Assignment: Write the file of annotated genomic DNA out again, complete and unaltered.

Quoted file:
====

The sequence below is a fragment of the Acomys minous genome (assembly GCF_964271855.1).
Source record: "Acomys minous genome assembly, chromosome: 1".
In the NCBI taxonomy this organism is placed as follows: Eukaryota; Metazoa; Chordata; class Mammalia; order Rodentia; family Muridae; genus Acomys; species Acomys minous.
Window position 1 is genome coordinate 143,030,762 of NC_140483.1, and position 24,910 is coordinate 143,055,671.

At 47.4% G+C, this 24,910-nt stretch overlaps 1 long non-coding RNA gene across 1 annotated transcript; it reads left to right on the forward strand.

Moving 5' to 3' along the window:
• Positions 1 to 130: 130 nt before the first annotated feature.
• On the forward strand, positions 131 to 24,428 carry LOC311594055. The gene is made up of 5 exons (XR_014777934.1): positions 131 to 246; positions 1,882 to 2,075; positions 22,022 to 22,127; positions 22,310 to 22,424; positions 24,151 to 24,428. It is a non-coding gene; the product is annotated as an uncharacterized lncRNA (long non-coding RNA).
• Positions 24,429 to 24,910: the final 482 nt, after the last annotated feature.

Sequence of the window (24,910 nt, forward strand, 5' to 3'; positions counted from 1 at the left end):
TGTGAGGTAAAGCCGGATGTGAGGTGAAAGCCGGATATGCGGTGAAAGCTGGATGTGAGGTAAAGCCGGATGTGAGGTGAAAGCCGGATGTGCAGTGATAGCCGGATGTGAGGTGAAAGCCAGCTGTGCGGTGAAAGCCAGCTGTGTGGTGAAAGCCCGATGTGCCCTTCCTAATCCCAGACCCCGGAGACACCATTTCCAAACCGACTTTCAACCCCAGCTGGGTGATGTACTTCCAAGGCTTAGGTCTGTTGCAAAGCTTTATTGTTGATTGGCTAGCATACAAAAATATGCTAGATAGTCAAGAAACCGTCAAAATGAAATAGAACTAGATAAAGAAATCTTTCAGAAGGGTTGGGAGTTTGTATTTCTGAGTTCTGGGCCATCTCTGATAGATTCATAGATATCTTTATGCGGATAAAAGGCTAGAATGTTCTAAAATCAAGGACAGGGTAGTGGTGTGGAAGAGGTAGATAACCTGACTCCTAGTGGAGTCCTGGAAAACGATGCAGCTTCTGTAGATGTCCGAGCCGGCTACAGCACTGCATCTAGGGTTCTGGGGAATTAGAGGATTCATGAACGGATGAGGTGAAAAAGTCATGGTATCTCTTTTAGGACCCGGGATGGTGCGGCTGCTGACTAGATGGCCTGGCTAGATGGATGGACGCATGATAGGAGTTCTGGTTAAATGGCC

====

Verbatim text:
The sequence below is a fragment of the Acomys minous genome (assembly GCF_964271855.1).
Source record: "Acomys minous genome assembly, chromosome: 1".
In the NCBI taxonomy this organism is placed as follows: Eukaryota; Metazoa; Chordata; class Mammalia; order Rodentia; family Muridae; genus Acomys; species Acomys minous.
Window position 1 is genome coordinate 143,030,762 of NC_140483.1, and position 24,910 is coordinate 143,055,671.

At 47.4% G+C, this 24,910-nt stretch overlaps 1 long non-coding RNA gene across 1 annotated transcript; it reads left to right on the forward strand.

Moving 5' to 3' along the window:
• Positions 1 to 130: 130 nt before the first annotated feature.
• On the forward strand, positions 131 to 24,428 carry LOC311594055. The gene is made up of 5 exons (XR_014777934.1): positions 131 to 246; positions 1,882 to 2,075; positions 22,022 to 22,127; positions 22,310 to 22,424; positions 24,151 to 24,428. It is a non-coding gene; the product is annotated as an uncharacterized lncRNA (long non-coding RNA).
• Positions 24,429 to 24,910: the final 482 nt, after the last annotated feature.

Sequence of the window (24,910 nt, forward strand, 5' to 3'; positions counted from 1 at the left end):
TGTGAGGTAAAGCCGGATGTGAGGTGAAAGCCGGATATGCGGTGAAAGCTGGATGTGAGGTAAAGCCGGATGTGAGGTGAAAGCCGGATGTGCAGTGATAGCCGGATGTGAGGTGAAAGCCAGCTGTGCGGTGAAAGCCAGCTGTGTGGTGAAAGCCCGATGTGCCCTTCCTAATCCCAGACCCCGGAGACACCATTTCCAAACCGACTTTCAACCCCAGCTGGGTGATGTACTTCCAAGGCTTAGGTCTGTTGCAAAGCTTTATTGTTGATTGGCTAGCATACAAAAATATGCTAGATAGTCAAGAAACCGTCAAAATGAAATAGAACTAGATAAAGAAATCTTTCAGAAGGGTTGGGAGTTTGTATTTCTGAGTTCTGGGCCATCTCTGATAGATTCATAGATATCTTTATGCGGATAAAAGGCTAGAATGTTCTAAAATCAAGGACAGGGTAGTGGTGTGGAAGAGGTAGATAACCTGACTCCTAGTGGAGTCCTGGAAAACGATGCAGCTTCTGTAGATGTCCGAGCCGGCTACAGCACTGCATCTAGGGTTCTGGGGAATTAGAGGATTCATGAACGGATGAGGTGAAAAAGTCATGGTATCTCTTTTAGGACCCGGGATGGTGCGGCTGCTGACTAGATGGCCTGGCTAGATGGATGGACGCATGATAGGAGTTCTGGTTAAATGGCC